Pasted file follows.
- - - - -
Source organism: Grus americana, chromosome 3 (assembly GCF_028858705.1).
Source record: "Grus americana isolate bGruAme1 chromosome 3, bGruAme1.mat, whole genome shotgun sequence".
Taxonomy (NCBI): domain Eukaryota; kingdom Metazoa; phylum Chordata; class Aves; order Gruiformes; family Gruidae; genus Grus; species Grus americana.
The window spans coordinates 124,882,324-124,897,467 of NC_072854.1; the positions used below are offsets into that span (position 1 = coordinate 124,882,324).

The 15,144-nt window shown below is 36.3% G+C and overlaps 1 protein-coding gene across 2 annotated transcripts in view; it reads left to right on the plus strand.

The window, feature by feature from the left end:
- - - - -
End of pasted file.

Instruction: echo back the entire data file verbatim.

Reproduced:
Source organism: Grus americana, chromosome 3 (assembly GCF_028858705.1).
Source record: "Grus americana isolate bGruAme1 chromosome 3, bGruAme1.mat, whole genome shotgun sequence".
Taxonomy (NCBI): domain Eukaryota; kingdom Metazoa; phylum Chordata; class Aves; order Gruiformes; family Gruidae; genus Grus; species Grus americana.
The window spans coordinates 124,882,324-124,897,467 of NC_072854.1; the positions used below are offsets into that span (position 1 = coordinate 124,882,324).

The 15,144-nt window shown below is 36.3% G+C and overlaps 1 protein-coding gene across 2 annotated transcripts in view; it reads left to right on the plus strand.

The window, feature by feature from the left end: